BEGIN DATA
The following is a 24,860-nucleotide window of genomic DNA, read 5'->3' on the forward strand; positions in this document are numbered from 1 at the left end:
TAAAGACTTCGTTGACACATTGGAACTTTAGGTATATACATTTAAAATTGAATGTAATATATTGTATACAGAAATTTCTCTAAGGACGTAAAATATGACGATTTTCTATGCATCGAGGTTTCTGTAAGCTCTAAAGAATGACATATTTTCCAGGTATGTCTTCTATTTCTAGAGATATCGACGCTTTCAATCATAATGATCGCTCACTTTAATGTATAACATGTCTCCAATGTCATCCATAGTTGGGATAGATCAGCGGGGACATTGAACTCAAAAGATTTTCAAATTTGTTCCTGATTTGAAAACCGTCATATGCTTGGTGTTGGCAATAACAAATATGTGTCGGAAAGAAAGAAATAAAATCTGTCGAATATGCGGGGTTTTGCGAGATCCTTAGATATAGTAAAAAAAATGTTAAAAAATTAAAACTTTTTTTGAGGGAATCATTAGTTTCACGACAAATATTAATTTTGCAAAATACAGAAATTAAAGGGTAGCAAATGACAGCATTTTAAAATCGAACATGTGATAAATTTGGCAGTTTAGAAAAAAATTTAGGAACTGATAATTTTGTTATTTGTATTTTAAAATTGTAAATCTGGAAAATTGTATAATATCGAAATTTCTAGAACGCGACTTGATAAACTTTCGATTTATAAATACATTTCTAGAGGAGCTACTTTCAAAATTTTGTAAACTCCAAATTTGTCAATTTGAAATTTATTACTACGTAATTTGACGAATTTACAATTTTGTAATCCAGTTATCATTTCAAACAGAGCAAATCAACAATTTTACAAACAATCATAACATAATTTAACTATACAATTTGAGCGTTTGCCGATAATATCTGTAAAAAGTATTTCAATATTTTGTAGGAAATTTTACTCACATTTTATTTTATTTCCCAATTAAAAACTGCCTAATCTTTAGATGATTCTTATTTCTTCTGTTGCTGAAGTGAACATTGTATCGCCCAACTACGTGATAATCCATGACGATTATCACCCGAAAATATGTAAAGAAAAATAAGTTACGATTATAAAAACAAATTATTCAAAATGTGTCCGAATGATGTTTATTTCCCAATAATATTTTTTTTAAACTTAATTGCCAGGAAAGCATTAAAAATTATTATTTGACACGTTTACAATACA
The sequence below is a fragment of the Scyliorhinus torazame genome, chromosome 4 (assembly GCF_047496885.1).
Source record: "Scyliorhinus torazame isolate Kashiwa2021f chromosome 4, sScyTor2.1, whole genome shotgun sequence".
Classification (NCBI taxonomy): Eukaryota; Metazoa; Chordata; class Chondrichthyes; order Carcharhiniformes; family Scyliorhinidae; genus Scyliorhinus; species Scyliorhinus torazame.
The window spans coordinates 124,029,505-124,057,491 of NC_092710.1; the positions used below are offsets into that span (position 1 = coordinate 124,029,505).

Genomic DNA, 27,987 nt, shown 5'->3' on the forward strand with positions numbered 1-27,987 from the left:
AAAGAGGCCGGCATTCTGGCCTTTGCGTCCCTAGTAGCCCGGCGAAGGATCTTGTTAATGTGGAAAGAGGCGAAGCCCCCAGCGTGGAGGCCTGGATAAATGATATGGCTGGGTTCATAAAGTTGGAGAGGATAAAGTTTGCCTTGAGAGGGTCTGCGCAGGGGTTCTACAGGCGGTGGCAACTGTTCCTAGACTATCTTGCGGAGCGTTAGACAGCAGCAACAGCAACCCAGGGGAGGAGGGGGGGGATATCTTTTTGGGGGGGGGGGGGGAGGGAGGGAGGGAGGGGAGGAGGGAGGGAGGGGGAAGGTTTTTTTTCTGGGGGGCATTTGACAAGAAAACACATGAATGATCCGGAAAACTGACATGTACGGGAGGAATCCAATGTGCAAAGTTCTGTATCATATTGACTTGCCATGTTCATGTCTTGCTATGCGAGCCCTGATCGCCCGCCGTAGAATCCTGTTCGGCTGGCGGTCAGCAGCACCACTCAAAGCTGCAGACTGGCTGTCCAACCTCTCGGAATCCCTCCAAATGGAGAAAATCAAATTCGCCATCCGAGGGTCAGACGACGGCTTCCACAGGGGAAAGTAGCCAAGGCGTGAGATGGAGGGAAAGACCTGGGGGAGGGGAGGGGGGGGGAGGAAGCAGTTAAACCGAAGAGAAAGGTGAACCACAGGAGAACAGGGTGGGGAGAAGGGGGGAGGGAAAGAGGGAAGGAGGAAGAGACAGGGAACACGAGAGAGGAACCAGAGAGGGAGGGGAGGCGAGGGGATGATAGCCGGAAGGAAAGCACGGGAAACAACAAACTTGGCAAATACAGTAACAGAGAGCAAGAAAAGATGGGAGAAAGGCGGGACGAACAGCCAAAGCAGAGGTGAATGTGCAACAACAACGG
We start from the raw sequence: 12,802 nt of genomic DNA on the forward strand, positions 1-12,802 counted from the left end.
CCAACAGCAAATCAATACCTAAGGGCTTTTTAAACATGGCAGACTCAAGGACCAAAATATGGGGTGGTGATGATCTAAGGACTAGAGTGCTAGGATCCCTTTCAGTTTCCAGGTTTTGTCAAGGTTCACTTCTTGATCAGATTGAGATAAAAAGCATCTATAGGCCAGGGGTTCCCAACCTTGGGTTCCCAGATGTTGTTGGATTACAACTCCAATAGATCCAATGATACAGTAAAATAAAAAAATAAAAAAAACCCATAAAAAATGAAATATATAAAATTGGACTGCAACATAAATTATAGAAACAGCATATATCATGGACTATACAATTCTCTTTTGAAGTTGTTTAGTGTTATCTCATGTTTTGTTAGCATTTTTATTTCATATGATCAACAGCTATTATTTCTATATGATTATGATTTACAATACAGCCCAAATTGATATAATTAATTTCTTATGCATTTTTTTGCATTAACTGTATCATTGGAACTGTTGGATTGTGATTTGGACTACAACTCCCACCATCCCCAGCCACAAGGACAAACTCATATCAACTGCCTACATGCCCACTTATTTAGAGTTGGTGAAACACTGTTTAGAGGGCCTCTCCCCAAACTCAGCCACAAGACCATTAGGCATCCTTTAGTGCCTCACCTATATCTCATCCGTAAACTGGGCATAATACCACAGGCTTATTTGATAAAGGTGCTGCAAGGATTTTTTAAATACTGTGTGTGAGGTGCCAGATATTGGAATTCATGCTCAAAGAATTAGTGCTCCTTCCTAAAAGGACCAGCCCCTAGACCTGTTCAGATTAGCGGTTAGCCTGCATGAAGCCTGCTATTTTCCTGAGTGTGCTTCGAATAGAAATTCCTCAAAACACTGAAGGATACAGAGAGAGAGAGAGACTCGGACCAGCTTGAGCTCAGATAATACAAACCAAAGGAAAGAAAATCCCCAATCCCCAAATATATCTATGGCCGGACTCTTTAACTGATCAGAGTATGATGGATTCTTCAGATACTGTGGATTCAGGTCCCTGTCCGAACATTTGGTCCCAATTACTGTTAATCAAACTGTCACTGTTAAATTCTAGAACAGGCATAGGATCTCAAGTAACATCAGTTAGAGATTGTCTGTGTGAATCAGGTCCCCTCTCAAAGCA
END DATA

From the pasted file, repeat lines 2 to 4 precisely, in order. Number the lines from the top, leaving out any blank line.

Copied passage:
TAAAGACTTCGTTGACACATTGGAACTTTAGGTATATACATTTAAAATTGAATGTAATATATTGTATACAGAAATTTCTCTAAGGACGTAAAATATGACGATTTTCTATGCATCGAGGTTTCTGTAAGCTCTAAAGAATGACATATTTTCCAGGTATGTCTTCTATTTCTAGAGATATCGACGCTTTCAATCATAATGATCGCTCACTTTAATGTATAACATGTCTCCAATGTCATCCATAGTTGGGATAGATCAGCGGGGACATTGAACTCAAAAGATTTTCAAATTTGTTCCTGATTTGAAAACCGTCATATGCTTGGTGTTGGCAATAACAAATATGTGTCGGAAAGAAAGAAATAAAATCTGTCGAATATGCGGGGTTTTGCGAGATCCTTAGATATAGTAAAAAAAATGTTAAAAAATTAAAACTTTTTTTGAGGGAATCATTAGTTTCACGACAAATATTAATTTTGCAAAATACAGAAATTAAAGGGTAGCAAATGACAGCATTTTAAAATCGAACATGTGATAAATTTGGCAGTTTAGAAAAAAATTTAGGAACTGATAATTTTGTTATTTGTATTTTAAAATTGTAAATCTGGAAAATTGTATAATATCGAAATTTCTAGAACGCGACTTGATAAACTTTCGATTTATAAATACATTTCTAGAGGAGCTACTTTCAAAATTTTGTAAACTCCAAATTTGTCAATTTGAAATTTATTACTACGTAATTTGACGAATTTACAATTTTGTAATCCAGTTATCATTTCAAACAGAGCAAATCAACAATTTTACAAACAATCATAACATAATTTAACTATACAATTTGAGCGTTTGCCGATAATATCTGTAAAAAGTATTTCAATATTTTGTAGGAAATTTTACTCACATTTTATTTTATTTCCCAATTAAAAACTGCCTAATCTTTAGATGATTCTTATTTCTTCTGTTGCTGAAGTGAACATTGTATCGCCCAACTACGTGATAATCCATGACGATTATCACCCGAAAATATGTAAAGAAAAATAAGTTACGATTATAAAAACAAATTATTCAAAATGTGTCCGAATGATGTTTATTTCCCAATAATATTTTTTTTAAACTTAATTGCCAGGAAAGCATTAAAAATTATTATTTGACACGTTTACAATACA
The sequence below is a fragment of the Scyliorhinus torazame genome, chromosome 4 (assembly GCF_047496885.1).
Source record: "Scyliorhinus torazame isolate Kashiwa2021f chromosome 4, sScyTor2.1, whole genome shotgun sequence".